Residents complain of salty tap water as Uruguay suffers its worst drought in half a century

Jun 30, 2023 | 0 comments

By Guillermo Garat 

Residents of Uruguay’s capital are increasingly exasperated after two months of salty-tasting tap water that has damaged water heaters, boosted demand for bottled water and reportedly caused stomach ailments.

The water “comes out saltier and saltier so you can’t drink it, but you’re thirsty and so you need to drink it,” said homemaker Natalia Moreira, 33, who lives in one of Montevideo’s poorer neighborhoods. She added that she and her children have been suffering stomach aches and diarrhea.

Low water levels at the Canelón Grande reservoir near Montevideo.

“Now I have a coffee and go straight to the bathroom. Before, that didn’t happen to me,” Moreira said.

People in Uruguay have always been able to safely drink the water that comes from their taps, unlike in some other Latin American countries. But the country is now suffering its most severe drought in 54 years, following decades without investment in freshwater reservoirs. The reservoir behind Uruguay’s largest dam, Paso Severino, is less than 3% filled.

The Santa Lucia River, one of the most important waterways in the nation, supplied fresh water to Montevideo and the surrounding area for more than 150 years — until the first days of May of this year. Authorities began drawing water instead from the Rio de La Plata River.

The only near-term solution is rain, says President Luis Lacalle Pou.

He has warned that water quality is likely to worsen before it improves. In early May, the health ministry doubled the maximum allowable levels of chloride and sodium. Those values are likely to increase further, Lacalle Pou has warned.

Levels in May and June of chloride, sodium, total dissolved solids, iron and trihalomethanes — a compound that has been associated with certain cancers — already have exceeded average values previously allowed by drinking water regulations in Uruguay, the Regulatory Agency For Water and Energy said.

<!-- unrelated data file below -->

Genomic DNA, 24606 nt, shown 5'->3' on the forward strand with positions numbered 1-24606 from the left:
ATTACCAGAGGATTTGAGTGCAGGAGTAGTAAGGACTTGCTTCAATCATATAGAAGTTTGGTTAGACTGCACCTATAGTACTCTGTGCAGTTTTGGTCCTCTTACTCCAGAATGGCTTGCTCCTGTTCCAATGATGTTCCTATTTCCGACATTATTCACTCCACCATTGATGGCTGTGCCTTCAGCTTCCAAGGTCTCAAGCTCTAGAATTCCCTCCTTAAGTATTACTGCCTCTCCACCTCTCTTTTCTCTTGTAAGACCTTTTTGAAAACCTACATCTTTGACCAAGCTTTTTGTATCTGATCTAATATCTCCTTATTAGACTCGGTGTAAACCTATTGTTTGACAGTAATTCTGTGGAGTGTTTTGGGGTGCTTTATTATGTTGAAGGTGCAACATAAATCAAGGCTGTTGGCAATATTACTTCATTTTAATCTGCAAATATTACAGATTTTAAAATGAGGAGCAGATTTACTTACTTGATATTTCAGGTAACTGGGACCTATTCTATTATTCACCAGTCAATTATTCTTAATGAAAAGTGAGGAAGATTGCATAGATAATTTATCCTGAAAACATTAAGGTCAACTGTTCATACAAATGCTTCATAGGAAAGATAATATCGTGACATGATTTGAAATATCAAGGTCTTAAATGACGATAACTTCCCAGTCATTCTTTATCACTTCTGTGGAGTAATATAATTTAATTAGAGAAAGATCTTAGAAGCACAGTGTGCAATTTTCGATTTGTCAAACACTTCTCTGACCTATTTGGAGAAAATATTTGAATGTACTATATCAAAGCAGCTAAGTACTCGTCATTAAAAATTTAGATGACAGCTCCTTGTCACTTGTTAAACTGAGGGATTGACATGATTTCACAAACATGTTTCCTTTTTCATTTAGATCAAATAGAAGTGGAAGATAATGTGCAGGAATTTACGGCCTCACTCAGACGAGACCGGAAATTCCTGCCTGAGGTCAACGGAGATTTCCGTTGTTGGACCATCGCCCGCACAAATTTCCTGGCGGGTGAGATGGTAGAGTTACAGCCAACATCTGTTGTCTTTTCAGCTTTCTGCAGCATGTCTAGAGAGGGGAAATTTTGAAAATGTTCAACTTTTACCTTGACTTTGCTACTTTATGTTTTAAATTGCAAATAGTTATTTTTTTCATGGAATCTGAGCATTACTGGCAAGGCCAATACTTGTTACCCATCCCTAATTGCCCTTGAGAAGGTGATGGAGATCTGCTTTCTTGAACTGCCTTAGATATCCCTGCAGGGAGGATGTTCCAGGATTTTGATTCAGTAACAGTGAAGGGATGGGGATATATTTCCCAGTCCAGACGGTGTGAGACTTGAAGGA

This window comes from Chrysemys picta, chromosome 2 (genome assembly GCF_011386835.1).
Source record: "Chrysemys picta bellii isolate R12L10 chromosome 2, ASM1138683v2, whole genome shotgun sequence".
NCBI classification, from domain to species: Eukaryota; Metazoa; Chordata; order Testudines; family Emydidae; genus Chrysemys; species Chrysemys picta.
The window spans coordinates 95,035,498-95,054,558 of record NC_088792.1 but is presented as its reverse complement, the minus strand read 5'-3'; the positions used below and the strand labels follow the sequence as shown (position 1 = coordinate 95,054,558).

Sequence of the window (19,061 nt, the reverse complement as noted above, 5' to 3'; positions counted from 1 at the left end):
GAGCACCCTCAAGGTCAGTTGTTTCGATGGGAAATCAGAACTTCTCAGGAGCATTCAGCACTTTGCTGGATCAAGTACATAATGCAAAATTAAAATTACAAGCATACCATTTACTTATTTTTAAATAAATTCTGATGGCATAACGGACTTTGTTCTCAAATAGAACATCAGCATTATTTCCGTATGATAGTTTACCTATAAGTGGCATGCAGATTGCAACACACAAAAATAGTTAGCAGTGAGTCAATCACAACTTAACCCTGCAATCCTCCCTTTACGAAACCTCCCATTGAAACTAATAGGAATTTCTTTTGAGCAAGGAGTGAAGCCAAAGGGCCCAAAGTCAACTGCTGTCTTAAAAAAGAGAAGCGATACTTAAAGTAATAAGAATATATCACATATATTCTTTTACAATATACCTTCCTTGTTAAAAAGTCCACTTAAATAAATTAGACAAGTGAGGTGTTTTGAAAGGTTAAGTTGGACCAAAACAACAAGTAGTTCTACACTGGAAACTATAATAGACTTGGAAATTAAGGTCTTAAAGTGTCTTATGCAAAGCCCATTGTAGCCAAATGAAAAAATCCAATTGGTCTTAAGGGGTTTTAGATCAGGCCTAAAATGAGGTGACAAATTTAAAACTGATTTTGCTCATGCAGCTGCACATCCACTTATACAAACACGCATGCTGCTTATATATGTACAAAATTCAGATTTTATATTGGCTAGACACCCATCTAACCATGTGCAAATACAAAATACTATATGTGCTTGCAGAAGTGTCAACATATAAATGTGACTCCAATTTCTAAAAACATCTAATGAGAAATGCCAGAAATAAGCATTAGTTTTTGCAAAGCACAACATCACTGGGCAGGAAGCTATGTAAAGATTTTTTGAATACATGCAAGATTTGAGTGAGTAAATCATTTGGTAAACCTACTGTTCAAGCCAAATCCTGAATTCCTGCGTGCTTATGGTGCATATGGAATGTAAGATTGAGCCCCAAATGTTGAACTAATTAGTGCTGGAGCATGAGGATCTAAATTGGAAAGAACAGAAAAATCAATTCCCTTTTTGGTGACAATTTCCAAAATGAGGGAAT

Whether the new water regulations will translate into adverse effects is an ongoing debate.

Arturo Briva, dean of medicine at the University of the Republic, wrote in a letter to Montevideo’s mayor Friday that there is little evidence of such effects so far, but said that doesn’t mean they aren’t happening.

With more questions than answers, plus conflicting claims about the water’s safety, it’s small wonder residents are leery. And anecdotal reports abound. Álvaro Sosa, 31, said he no longer has fully solid bowel movements.

“That worries me,” said Sosa, 31, who lives with seven others in Montevideo’s working-class Malvín Norte neighborhood. “More or less the same thing happens to all of us.”

Health officials have pushed back against widespread claims that the water causes stomach issues. The health ministry has said the ailments are more likely due to viruses, and assured the public as recently as two weeks ago that the water “is suitable for human consumption.”

However, the ministry has also cautioned that people suffering from certain health conditions and babies under two should not drink water from the tap.

Widespread concern has left residents of Uruguay’s Montevideo and Canelones departments scrambling for bottled water, and increased demand has boosted its cost. The price of a six-liter drum of water jumped 10% in June from May, according to the economy ministry.


Credit: Associated Press


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